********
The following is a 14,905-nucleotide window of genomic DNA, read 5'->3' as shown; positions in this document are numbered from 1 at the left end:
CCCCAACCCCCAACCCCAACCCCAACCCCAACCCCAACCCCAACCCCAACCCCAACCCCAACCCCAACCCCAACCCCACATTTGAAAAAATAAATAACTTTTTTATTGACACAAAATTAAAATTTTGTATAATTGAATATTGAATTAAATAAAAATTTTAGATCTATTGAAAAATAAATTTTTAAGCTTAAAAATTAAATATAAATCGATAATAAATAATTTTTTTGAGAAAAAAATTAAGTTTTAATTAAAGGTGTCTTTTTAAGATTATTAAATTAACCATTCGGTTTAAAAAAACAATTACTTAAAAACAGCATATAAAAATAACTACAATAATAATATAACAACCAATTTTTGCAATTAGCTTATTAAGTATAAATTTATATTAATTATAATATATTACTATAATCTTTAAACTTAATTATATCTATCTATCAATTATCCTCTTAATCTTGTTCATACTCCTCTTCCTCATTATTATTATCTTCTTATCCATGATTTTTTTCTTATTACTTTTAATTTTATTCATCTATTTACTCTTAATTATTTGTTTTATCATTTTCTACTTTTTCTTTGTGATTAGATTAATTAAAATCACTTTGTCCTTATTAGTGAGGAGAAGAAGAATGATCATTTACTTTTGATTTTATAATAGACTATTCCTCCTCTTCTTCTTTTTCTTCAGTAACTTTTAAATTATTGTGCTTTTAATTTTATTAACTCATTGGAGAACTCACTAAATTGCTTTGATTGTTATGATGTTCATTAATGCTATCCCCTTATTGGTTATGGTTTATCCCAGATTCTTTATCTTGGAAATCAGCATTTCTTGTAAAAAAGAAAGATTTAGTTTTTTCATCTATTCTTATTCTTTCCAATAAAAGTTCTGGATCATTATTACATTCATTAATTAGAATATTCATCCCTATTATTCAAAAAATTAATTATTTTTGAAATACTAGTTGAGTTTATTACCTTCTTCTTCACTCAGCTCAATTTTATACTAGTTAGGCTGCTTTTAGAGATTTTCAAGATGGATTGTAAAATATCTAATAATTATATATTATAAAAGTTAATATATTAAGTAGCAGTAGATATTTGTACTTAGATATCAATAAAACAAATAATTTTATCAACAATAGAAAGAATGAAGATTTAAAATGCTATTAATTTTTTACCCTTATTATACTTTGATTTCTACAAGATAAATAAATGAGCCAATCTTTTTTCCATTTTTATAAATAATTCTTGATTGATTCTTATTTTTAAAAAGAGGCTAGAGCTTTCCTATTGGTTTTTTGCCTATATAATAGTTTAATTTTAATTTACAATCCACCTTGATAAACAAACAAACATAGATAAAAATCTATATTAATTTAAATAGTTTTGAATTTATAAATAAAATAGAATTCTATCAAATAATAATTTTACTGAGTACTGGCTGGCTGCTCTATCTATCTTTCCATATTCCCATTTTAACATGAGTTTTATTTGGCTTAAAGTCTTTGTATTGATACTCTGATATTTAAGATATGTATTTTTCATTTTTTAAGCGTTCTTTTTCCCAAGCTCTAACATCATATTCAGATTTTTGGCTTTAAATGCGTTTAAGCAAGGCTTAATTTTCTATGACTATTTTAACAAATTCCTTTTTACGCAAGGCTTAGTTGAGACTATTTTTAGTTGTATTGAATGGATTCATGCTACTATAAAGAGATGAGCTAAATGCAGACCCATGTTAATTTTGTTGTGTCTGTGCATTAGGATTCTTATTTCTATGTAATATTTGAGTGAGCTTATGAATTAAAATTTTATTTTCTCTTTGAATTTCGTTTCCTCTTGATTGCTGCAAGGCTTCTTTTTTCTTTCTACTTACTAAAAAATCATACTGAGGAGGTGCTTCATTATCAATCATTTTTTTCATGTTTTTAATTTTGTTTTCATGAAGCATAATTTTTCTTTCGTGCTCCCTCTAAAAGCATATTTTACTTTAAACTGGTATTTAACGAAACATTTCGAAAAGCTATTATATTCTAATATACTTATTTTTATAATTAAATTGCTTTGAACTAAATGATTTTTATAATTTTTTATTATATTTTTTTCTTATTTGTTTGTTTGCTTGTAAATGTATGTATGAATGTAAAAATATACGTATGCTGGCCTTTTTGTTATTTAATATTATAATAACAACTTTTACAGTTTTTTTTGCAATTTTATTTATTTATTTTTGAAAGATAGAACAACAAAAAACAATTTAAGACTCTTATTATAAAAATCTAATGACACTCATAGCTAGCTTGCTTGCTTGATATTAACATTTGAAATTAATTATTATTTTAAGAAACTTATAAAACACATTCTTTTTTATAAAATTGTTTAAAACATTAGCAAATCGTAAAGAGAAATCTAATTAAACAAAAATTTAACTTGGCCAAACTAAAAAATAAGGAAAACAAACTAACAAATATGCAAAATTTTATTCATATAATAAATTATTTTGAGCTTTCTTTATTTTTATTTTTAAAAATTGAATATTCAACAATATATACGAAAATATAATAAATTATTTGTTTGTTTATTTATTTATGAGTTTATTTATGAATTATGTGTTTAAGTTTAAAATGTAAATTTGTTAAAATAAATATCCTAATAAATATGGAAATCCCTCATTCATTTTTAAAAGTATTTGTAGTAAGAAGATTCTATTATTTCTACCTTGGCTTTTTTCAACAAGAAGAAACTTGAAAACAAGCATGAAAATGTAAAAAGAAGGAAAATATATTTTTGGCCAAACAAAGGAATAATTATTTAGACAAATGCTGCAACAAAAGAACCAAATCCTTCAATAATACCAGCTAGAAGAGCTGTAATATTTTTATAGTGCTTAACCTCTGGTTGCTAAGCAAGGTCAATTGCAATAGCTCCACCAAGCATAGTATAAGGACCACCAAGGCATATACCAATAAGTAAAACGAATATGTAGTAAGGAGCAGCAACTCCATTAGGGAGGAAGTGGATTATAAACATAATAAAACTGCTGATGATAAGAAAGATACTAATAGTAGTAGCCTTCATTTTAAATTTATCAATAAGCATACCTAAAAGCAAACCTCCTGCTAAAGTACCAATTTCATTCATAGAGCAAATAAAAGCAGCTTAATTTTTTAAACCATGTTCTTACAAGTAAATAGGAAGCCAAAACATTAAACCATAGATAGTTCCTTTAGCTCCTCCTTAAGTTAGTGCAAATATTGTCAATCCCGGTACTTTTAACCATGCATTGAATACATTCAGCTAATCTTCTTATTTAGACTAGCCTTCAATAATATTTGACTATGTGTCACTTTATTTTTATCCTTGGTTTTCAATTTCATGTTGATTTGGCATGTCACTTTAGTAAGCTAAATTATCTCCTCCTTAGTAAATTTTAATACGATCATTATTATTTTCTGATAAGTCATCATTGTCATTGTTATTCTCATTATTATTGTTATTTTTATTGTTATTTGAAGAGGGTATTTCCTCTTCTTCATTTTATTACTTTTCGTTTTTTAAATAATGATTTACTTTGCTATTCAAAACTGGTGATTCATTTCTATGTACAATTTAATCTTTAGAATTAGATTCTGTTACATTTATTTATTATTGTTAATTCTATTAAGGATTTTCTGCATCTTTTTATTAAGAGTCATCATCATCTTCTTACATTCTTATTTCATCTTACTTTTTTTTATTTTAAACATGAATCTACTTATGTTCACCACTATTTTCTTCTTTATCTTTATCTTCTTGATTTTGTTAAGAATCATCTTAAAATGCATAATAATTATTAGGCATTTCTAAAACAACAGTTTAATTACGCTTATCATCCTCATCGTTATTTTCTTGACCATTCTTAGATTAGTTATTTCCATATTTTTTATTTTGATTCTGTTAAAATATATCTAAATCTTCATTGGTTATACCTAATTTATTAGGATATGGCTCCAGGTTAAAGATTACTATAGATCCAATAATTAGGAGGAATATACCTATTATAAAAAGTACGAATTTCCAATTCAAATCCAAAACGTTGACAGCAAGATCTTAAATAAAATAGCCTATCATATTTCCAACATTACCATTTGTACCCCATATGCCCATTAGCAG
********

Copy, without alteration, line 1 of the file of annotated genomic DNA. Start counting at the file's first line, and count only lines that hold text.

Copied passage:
The following is a 14,905-nucleotide window of genomic DNA, read 5'->3' as shown; positions in this document are numbered from 1 at the left end: